and living (
), and the moral purpose, or end, motivating man’s comportment in allsituations.
The six virtues, christened by Mike Mentzer with the acronym HUNGER, arestrikingly similar in character to the virtues of the ancients. Extending beyond the realmof competitive bodybuilding, they represented for Mentzer principles of value, indicativeof and essential to the pursuit of the excellent life.The values of Height, Uplift, Nobility, Grandeur, Exaltation and Reverence(HUNGER) apply to knowledge, philosophy, and character-building, inspiring man to hisfull human potential as a rational, moral, and creative being. In the manner of the ancientGreeks, Mentzer struck a working balance between various forms of knowledge: rational,scientific, and other modes of truth-disclosure, e.g., the intuitive knowledge that comes by way of the creative, aesthetic experience (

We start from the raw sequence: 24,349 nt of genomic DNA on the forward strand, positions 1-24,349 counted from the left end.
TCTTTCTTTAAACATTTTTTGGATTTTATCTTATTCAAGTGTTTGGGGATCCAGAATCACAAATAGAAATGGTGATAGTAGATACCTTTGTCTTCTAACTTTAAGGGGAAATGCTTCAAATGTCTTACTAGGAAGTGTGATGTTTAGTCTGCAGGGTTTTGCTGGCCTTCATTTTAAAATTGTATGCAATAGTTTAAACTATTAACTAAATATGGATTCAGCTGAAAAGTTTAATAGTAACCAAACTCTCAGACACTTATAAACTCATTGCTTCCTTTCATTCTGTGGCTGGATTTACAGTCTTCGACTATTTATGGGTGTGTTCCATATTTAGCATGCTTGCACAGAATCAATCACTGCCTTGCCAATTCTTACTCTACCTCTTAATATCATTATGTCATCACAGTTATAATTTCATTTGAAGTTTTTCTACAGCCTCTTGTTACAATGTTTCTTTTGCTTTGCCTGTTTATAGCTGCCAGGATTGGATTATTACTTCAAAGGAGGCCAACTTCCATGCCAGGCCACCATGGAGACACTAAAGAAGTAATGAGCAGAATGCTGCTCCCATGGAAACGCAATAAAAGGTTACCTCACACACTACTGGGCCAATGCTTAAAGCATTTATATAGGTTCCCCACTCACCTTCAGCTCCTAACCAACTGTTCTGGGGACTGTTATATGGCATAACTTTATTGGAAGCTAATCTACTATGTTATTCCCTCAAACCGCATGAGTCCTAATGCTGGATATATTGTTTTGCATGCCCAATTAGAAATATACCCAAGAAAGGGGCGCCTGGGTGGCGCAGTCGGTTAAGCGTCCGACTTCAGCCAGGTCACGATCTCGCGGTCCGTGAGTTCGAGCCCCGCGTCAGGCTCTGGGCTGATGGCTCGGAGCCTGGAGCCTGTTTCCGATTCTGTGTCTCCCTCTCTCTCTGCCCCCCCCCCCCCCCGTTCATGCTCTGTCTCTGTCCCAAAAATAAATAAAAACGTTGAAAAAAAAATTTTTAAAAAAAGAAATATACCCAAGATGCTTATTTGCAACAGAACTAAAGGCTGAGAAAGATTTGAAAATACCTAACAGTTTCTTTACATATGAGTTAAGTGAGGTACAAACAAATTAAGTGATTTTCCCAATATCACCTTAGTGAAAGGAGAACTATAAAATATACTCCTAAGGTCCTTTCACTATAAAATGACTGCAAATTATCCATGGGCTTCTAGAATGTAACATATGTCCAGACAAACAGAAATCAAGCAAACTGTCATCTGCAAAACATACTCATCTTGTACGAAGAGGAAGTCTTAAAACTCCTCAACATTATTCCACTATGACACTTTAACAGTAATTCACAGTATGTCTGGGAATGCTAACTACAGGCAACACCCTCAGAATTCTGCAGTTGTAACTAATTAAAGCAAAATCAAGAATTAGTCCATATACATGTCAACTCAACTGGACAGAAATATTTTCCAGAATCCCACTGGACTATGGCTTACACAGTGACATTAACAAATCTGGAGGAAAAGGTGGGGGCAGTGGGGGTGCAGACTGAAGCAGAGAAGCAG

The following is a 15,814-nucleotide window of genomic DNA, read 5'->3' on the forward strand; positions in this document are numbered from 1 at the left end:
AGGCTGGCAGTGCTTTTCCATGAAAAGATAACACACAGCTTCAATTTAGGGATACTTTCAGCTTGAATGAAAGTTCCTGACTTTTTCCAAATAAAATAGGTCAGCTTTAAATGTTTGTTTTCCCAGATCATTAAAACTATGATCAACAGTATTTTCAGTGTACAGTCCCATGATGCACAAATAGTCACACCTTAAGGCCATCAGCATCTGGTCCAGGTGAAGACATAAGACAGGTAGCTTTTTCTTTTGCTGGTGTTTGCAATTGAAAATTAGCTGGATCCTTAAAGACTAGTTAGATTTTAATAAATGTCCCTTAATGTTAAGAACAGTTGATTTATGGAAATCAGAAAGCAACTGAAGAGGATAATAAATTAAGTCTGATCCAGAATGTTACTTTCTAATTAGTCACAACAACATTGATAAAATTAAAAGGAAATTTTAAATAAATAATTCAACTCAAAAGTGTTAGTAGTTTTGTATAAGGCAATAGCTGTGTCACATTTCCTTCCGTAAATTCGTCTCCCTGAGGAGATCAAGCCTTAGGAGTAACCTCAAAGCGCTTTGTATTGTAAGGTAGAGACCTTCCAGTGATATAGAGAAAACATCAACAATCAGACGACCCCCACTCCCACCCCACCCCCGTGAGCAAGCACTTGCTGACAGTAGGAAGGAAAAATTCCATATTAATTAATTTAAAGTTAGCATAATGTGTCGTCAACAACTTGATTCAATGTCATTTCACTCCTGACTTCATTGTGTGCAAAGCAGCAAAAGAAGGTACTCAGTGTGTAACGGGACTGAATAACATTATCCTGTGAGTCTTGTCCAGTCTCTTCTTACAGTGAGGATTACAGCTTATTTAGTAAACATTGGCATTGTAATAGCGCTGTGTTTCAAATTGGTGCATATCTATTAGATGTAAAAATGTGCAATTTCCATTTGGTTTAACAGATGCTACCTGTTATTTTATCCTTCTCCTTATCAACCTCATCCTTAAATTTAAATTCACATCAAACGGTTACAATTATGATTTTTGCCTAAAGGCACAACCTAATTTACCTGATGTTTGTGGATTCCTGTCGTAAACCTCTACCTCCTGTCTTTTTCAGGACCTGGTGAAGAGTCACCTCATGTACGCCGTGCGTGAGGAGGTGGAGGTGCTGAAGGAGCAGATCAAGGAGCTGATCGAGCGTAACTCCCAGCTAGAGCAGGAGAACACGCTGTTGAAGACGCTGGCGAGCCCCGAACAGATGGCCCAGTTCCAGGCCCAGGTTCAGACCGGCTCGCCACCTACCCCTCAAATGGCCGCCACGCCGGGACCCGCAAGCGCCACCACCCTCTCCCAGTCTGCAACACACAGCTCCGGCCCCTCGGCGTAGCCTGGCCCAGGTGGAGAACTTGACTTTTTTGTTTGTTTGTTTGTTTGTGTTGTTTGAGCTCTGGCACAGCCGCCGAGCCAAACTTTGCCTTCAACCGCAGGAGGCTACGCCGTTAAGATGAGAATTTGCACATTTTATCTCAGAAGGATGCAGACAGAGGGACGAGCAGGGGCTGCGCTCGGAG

).Mentzer understood that knowledge exists in many forms, each holding its owndistinct place in our world-epistemology. When employing this philosophicalcategorization, I am fully aware of the implications, for although rational and scientific tothe end, Mentzer believed that art facilitated a highly complex form of knowledge, albeitsensate in nature, and further, that man’s creative ability to make and remake his worldand values, inspired by aesthetic knowledge, represented his most noble quality.Edith Hamilton’s description of the hallmark of Greek culture in terms of theunification of intellectualism and artistic creativity mirrors Mentzer’s contemporary philosophy of life, art, and sport. Discussing the integrated mind-body connection in
, Hamilton labels the Greeks “spiritual materialists,” for no struggle betweenthe body, the mind, and spirit existed for them. They were “clear, lucid thinkers,” whorefused to deny “the importance of the body (and the knowledge acquired via the senses)